Clarification is the process of purifying and stabilizing wine by removing sediment in wine through sedimentation, gelatinization and filtration. Most wines need to be clarified before bottling to remove the substances that cause wine turbidity and improve the stability of the liquor.
Some winemakers believe that this process will damage the characteristics of the wine, so some wineries only make a minimum of clarification, or even no clarification, before bottling the wine. The label of unfiltered wine is sometimes marked with "unfilled" or "unfiltered", which is less clear than clarified wine.
Sedimentation: the principle is to let the suspended particles in the wine settle to the bottom of the wine under the action of gravity. After the suspended particles settle to the bottom, the wine can be gently transferred to another container, leaving only the sediment. However, due to the weak effect of gravity on suspended particles, this method generally takes a long time.
Filtration: it is the process of removing particles by physical methods when the liquor passes through the filter. This method is easy to quickly remove the wine mud, usually before bottling, to ensure the clarity of the wine.
There are two main methods of filtering:
Depthfiltration - the filter used for deep filtration usually has a thick filter membrane, which can remove coarse wine mud and is suitable for turbid wine.
Surfacefiltration - the filter used for surface filtration is similar to a very fine sieve, and the size of its pores can be selected by itself. Those with large pores can filter out solid particles, and those with small pores can also remove yeast and bacteria in the liquor. However, this kind of filter is expensive and easy to jam. It is usually used for wine that has been deeply filtered.
Gluing: it is to add substances with adsorption power to the wine liquid, condense the substances that cause wine turbidity into particles or clusters, and finally remove them through filtration. Winemakers generally use the method of gelatinization to clarify the liquor, and choose the appropriate clarifier according to the characteristics and state of wine.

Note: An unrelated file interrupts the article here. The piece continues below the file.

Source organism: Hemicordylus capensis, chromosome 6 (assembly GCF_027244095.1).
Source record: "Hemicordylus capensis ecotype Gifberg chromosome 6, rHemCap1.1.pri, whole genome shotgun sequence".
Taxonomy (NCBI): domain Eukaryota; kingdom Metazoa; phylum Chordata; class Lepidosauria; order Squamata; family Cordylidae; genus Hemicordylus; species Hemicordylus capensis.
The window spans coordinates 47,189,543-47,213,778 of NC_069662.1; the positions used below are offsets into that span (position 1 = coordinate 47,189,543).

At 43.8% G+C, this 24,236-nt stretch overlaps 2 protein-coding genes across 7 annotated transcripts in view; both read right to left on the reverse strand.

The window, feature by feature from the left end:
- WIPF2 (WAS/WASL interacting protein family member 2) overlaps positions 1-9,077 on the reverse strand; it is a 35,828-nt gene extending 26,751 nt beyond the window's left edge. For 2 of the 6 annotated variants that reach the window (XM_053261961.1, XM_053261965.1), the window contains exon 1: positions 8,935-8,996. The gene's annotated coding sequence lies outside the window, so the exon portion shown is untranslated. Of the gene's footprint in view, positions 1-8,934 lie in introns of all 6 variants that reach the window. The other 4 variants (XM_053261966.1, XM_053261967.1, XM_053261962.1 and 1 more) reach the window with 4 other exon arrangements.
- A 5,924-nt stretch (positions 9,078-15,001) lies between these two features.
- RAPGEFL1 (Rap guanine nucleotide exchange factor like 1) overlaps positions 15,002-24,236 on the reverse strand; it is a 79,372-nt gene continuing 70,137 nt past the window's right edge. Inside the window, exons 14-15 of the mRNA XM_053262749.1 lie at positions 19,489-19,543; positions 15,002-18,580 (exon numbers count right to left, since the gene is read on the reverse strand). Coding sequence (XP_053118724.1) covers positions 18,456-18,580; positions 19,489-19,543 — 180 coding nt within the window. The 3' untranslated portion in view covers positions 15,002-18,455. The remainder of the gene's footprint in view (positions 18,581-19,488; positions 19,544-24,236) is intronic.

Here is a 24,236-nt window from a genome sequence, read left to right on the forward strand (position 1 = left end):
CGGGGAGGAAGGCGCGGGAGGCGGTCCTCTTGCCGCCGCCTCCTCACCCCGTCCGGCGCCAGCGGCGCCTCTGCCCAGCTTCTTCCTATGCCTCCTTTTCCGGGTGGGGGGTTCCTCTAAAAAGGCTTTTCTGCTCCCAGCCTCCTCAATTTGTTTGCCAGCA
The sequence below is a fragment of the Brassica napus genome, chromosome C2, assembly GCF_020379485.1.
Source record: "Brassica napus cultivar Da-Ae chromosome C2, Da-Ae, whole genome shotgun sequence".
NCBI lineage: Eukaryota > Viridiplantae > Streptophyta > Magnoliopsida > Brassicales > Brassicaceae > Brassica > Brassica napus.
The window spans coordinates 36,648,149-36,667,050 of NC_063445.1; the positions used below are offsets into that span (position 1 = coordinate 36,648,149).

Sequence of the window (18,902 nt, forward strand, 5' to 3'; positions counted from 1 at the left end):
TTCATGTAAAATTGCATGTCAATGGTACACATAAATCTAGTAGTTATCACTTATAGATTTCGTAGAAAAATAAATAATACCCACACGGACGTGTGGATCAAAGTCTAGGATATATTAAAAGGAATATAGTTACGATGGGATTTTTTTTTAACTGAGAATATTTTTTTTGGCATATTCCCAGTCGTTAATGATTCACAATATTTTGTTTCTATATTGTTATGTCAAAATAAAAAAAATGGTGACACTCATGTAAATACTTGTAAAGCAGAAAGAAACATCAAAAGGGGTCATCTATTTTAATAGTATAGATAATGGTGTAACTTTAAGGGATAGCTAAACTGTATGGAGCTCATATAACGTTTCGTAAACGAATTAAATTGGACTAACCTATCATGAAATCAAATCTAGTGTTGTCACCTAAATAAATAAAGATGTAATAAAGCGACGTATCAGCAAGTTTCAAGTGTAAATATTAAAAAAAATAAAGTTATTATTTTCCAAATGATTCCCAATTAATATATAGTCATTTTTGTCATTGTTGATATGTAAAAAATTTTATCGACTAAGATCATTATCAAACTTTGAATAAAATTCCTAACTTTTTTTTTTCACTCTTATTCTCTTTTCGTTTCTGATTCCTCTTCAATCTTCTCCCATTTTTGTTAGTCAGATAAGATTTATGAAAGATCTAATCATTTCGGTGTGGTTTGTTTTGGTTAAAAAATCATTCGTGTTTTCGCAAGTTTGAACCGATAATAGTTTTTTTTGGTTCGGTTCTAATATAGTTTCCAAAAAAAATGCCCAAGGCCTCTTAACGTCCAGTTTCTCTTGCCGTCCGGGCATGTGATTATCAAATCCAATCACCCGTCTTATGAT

Egg white: it is one of the very effective clarifiers and has been used to clarify red wine for a long time. Egg white contains a protein called albumin, which can reduce the tightness and astringency of tannins in red wine, help purify wine and make the texture of wine more fine.
Gelatin fish glue: both gelatin and fish glue are clarifiers rich in collagen. The former is extracted from the tissues of pigs, cattle and chickens, while the latter is extracted from fish. These two clarifiers are water-soluble, and are often used to clarify white wine, which can achieve a good purification effect.
However, excessive use of gelatin will affect the fruit flavor of wine, and excessive fish glue may make wine emit unpleasant "fishy smell". Therefore, when clarifying wine, the amount of clarifier should not be too much.
Casein: casein is a protein extracted from mammalian milk. Its purification effect is not as good as gelatin, but it has little effect on the aroma and flavor of wine. Casein is mainly used to purify white wine, which can dilute the flavor and deepen the color caused by oxidation.
Activated carbon: activated carbon has strong adsorption performance and the function of filtering pigments. It can remove the color and adsorb the peculiar smell in white wine.
Bentonite, also known as bentonite, is made of volcanic ash. This affordable clarifier is often used to clarify wine, especially white wine. It can absorb impurities in wine, but it may also affect the aroma and flavor of wine.
Potassiumferrocyanide is often used to treat residual copper or iron ions in wine.
Due to the complexity of the chemical structure of wine, different clarifiers will have different effects. When dealing with different types of wine, appropriate clarifiers should be selected to achieve the best clarification effect.
Factors affecting wine clarification
Temperature: when clarifying wine or grape juice, temperature is one of the most important factors. Most clarifiers have obvious effect only when the temperature exceeds 15 ° C, and the best temperature is 20 ° C.
Duration: the duration of sedimentation will also affect the clarification effect. If the purpose of clarification is to improve the clarity of wine, then the length of time is a crucial factor in the whole process. If the clarification is completed too early, there will be residual suspended particles in the liquor, which will make the wine still look very turbid.
Dosage and method of use
Correct preparation should be carried out before adding clarifier. Many commercial preparations will give specific instructions on the packaging box, and better clarification effect can be achieved by using the dosage and method according to the instructions.
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